With just over a week left in the legislative session, lawmakers are still wrangling over the always-contentious issue of oil taxes.
Gov. Bill Walker has requested a complete overhaul of the state’s oil and gas tax credit program. The House Resources committee scaled back that proposal.
Now, a third committee has weighed in. The House Finance committee chose a middle route — while also introducing some changes that weren’t even in the governor’s bill.
APRN’s Rachel Waldholz has been following the debate.
TOWNSEND: Rachel, where do we stand right now?
WALDHOLZ: The numbers are kind of squishy, but if you look out at fiscal year 2018, the governor’s plan would raise or save more than $400 million. House Resources, which was the first committee to weigh in, their plan would have saved less than $100 million. House Finance’s plan saves in the $100 million to $200 million range. So it’s in between, but it’s nowhere near what the Governor is asking for.
TOWNSEND: What’s new in this bill?
WALDHOLZ: Well, the Governor’s bill would have repealed some credits and it would have raised the minimum tax on the North Slope. House Finance has moved beyond scaling back credits, it’s now tinkering with some of the core structure of the existing tax system.
For instance, the House Finance bill would sunset incentives on new oil. So this is a key part of our current tax structure, lower taxes on new oil, and the House Finance bill would say, look, after five years it’s no longer new oil, it goes back to being charged the same amount as legacy fields like Prudhoe Bay and Kuparuk.
TOWNSEND: Oil taxes are complicated and even a lot of lawmakers don’t totally understand them. What’s the big picture?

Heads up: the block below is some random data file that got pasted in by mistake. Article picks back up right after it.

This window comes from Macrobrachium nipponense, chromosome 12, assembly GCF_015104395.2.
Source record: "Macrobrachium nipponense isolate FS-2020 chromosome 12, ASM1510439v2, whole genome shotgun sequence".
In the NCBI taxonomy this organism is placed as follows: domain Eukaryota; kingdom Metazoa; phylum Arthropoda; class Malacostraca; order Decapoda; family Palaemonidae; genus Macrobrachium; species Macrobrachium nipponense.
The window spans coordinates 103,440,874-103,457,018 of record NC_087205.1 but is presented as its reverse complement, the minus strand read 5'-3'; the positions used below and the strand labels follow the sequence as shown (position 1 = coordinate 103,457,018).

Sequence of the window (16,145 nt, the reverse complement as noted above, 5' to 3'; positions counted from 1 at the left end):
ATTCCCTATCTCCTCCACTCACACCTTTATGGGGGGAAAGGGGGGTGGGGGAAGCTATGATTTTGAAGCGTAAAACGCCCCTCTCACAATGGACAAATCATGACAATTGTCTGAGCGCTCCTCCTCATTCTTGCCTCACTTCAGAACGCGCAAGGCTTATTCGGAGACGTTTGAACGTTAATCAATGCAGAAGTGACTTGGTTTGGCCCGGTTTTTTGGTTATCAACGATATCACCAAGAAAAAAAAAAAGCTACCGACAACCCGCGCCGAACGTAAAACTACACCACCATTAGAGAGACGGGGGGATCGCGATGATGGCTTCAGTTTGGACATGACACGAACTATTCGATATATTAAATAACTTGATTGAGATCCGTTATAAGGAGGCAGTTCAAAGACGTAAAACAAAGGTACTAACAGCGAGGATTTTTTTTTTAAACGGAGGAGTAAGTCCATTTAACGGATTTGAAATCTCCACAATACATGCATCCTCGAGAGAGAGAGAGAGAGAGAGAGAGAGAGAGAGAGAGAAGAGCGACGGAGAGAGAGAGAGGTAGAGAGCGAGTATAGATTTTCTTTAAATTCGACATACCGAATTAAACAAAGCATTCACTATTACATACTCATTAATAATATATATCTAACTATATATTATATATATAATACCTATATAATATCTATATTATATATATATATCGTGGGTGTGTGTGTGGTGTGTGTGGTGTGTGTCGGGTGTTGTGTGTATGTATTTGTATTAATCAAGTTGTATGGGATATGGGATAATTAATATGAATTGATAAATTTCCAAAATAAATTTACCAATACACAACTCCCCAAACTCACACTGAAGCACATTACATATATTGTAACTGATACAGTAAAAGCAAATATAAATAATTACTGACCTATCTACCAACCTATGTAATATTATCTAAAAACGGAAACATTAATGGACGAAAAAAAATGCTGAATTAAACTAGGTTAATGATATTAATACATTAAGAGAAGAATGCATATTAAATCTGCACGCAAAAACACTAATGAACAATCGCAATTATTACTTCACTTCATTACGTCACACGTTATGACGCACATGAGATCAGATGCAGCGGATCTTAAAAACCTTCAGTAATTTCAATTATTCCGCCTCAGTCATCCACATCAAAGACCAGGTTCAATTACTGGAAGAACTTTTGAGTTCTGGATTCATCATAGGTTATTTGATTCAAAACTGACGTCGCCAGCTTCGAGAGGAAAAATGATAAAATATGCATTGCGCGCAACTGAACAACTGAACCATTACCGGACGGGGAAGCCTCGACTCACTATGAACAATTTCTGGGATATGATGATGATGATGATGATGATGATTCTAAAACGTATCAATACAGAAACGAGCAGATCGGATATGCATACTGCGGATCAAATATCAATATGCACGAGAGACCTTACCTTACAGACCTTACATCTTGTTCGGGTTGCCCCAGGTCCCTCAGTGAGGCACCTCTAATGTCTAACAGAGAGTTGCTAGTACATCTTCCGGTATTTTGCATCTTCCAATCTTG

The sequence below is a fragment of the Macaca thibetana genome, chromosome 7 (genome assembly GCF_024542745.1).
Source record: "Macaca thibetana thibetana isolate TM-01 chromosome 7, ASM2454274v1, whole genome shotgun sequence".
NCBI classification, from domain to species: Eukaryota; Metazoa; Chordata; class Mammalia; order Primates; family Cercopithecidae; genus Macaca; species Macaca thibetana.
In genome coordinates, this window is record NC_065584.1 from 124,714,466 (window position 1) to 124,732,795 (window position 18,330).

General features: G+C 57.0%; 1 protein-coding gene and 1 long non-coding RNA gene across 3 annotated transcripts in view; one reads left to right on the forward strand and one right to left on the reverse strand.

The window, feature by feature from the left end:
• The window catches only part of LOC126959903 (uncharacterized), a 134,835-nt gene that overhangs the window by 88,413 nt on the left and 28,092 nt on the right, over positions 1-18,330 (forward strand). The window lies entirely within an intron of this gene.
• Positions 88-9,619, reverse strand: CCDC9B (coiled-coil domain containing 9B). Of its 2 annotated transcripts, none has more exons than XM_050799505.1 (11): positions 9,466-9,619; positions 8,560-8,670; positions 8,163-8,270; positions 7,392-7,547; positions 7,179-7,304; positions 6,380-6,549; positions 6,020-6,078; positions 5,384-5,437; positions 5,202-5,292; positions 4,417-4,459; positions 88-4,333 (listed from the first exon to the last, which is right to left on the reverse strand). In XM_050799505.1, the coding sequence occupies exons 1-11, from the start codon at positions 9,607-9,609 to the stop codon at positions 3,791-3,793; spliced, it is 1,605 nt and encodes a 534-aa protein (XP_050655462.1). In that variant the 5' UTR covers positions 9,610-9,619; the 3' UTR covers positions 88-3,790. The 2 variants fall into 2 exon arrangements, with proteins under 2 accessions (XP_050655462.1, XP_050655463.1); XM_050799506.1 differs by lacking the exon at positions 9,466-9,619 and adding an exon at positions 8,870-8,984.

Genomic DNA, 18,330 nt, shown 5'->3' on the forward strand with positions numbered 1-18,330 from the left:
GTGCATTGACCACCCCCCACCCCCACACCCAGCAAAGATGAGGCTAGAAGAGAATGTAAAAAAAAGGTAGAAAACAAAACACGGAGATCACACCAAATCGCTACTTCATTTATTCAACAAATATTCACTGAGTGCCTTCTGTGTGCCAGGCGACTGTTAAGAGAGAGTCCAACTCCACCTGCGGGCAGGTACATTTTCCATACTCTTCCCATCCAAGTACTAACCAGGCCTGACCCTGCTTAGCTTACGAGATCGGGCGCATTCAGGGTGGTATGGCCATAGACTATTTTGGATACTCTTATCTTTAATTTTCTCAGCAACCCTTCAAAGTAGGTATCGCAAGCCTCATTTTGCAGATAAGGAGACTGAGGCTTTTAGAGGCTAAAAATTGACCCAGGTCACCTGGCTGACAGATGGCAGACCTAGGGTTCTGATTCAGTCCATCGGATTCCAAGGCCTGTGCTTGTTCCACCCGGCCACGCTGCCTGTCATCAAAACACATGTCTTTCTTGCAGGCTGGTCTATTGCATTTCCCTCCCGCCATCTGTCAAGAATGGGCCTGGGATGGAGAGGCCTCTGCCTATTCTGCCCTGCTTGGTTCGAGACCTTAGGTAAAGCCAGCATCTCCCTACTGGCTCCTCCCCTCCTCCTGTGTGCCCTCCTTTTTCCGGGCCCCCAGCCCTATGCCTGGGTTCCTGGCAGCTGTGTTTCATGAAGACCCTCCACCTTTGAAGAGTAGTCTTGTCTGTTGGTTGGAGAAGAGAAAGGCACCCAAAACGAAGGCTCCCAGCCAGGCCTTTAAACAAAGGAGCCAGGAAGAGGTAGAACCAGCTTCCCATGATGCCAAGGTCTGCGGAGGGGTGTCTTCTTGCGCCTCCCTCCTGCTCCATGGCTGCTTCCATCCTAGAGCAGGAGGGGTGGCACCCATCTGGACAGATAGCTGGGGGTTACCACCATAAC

WALDHOLZ: One big philosophical question really is: Do you think the state is getting its money’s worth from these credits?
The Governor and his administration would argue no, especially at low prices, we’re paying too much money. We don’t need to pay 65% of the cost of a well to make it attractive.
And some of these credits, like the ones in Cook Inlet, were designed in response to very specific crises that have passed. We’re not worried about a natural gas shortage, so it’s okay to scale back those credits, they would say, without a huge impact on the state.
But lawmakers say, look, these credits are an investment in more oil. And if you scale it back, you might have less exploration and development, and then less oil 10 or 20 years down the line. So they want to be much more cautious about it.
TOWNSEND: So, what’s next in the process?
WALDHOLZ: You can think of the bill as being in stop two of six in the legislature. It’s gone to House Resources, right now it’s in House Finance, then it goes to the House Floor, Senate Resources, Senate Finance and Senate Floor. If the two bills are different, it goes to the Conference Committee and then to the Governor.
So at this point, all that we really know is that the bill is certain to change.